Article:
She has only competed at 135 inside the Octagon, but she has a history at 125 as well. Wherever she feels more comfortable competing is where she should go, and both treks to a title shot are incredibly short. Pena's victory puts her right back where she was in 2017.
Winner: Ryan Hall
Who was that fighting? Ryan Hall? Throwing spinning back kicks and knocking his opponent down? It couldn't possibly be.
But it was.
Hall is known for his ground work, but he showed off his striking against Darren Elkins on Saturday. The win, which followed his submission victory over UFC Hall of Famer BJ Penn, will spur some talk about pushing Hall into significant fights from this point out. Hall has always shown a propensity for kicks as he threw several against Gray Maynard, but they were not thrown with big power or reckless abandon.
Hall's tool kit is growing.
Hall is a specialist, but he is extremely interesting as a fighter and person. Soft-spoken and highly intelligent, Hall brings something unique to the featherweight division. The UFC would be wise to quickly pounce on Hall's performance by bringing him into the fold of the upper echelon of the division.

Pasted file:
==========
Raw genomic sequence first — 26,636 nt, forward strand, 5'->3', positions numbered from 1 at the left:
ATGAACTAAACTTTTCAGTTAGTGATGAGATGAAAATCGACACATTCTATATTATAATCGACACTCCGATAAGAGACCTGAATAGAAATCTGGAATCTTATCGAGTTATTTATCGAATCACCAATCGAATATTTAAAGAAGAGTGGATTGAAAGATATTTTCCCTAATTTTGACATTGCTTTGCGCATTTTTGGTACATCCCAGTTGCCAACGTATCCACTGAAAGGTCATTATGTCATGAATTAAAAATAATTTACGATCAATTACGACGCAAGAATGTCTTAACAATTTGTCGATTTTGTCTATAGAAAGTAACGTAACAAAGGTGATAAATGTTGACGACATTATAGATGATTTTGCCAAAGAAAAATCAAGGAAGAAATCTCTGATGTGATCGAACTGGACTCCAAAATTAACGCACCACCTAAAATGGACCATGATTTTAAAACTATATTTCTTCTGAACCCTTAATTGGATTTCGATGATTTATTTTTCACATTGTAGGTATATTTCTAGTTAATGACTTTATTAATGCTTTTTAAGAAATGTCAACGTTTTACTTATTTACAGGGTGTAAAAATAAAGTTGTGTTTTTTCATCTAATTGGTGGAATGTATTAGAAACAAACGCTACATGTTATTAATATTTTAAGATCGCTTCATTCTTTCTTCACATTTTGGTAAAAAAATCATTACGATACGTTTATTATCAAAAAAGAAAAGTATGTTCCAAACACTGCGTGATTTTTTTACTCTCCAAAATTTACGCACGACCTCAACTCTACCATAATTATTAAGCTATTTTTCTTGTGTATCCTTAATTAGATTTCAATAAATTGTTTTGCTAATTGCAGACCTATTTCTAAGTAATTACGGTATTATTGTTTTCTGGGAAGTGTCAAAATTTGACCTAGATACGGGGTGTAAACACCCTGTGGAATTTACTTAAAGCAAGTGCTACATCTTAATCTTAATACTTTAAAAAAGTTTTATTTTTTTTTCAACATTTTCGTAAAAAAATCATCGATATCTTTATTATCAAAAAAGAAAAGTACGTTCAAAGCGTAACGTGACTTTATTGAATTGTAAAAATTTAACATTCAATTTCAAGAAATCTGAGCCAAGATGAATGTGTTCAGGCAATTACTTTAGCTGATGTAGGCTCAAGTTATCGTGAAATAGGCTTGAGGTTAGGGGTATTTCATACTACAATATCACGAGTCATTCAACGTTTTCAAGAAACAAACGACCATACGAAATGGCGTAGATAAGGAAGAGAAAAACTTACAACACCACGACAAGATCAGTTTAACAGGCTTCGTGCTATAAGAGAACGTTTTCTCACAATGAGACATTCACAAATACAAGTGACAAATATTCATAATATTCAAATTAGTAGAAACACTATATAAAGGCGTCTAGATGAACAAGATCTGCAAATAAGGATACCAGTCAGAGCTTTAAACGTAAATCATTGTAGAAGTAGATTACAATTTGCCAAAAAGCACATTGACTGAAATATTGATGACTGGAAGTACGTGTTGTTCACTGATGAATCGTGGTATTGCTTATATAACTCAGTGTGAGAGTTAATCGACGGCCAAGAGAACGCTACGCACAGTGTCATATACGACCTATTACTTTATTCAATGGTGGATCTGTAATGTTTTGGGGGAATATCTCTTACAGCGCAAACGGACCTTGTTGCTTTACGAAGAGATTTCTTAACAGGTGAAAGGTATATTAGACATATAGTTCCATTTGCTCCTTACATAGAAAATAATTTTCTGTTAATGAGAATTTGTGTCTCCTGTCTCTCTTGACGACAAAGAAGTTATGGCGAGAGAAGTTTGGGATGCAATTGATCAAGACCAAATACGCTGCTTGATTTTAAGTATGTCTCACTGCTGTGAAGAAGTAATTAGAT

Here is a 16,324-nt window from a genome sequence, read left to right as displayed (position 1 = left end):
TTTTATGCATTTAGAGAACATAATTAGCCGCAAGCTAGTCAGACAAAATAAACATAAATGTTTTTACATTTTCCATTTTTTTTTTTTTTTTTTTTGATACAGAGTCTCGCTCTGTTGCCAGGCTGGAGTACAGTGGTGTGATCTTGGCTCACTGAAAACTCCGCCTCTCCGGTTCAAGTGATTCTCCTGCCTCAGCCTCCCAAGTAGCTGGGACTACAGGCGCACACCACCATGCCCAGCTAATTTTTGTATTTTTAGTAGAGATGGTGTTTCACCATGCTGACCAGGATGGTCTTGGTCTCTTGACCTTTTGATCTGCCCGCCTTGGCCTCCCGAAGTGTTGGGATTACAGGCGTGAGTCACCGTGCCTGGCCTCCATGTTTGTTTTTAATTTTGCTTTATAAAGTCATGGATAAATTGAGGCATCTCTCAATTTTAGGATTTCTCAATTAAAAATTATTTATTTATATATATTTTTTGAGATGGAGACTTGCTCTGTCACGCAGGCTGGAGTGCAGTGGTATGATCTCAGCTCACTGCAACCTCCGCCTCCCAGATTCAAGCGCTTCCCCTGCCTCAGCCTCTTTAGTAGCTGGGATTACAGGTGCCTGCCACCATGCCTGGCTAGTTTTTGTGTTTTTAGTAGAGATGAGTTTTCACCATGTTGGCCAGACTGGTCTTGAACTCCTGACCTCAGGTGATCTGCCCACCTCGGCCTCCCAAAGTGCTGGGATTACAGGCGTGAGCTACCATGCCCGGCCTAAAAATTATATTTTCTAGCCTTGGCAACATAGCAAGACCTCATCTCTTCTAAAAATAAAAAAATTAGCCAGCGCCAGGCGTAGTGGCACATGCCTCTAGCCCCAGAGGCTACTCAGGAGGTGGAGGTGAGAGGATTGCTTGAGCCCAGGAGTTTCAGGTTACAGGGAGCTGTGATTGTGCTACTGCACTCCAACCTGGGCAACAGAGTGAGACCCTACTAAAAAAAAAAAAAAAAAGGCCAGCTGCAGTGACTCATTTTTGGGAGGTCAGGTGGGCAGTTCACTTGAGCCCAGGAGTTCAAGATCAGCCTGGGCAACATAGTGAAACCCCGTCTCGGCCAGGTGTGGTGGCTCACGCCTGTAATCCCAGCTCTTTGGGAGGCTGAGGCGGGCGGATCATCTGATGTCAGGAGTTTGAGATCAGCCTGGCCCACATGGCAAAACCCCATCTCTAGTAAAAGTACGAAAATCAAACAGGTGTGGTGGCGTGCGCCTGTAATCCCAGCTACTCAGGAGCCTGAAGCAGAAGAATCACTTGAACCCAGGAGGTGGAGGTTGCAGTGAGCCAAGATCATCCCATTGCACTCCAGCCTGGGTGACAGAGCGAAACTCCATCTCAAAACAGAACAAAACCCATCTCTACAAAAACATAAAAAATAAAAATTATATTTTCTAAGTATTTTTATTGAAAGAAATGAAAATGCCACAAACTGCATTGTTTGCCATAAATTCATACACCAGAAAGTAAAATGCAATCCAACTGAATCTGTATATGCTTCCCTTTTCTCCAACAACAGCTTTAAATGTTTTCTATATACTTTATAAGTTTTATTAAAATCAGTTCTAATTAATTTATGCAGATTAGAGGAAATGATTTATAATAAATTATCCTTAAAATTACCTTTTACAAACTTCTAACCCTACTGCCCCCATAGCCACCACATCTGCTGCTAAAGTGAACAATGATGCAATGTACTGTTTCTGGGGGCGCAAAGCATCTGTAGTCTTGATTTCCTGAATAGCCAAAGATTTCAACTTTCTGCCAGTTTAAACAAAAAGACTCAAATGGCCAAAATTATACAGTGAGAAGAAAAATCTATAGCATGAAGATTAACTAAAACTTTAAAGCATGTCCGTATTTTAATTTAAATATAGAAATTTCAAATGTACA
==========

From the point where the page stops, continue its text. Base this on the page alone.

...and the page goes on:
If he shines again, why not put him in a title eliminator? It would be an amazing story.
Loser: Livia Renata Souza
At one point in time, Livia Renata Souza was arguably one of the top strawweights in the world. After claiming the Invicta FC championship, Souza looked like a credible threat to any 115-pound woman in the sport.
She suffered a setback against Angela Hill in 2016 but turned it around with a four-fight win streak. She never looked quite as dangerous since her title run in Invicta, but she was still a developing fighter worth watching.
The loss at UFC Fight Night 155 was absolutely crushing to the thought she will make noise in the UFC.
On the undercard of one of the weakest cards of the year, Souza laid an egg.
Brianna van Buren's win is an immeasurable setback for Souza. It is not just a one-fight ordeal. Souza will now need several impressive showings to regain favor as the division continues to grow with talent. The door isn't completely shut on her title hopes, but that open crack is paper-thin after her latest loss.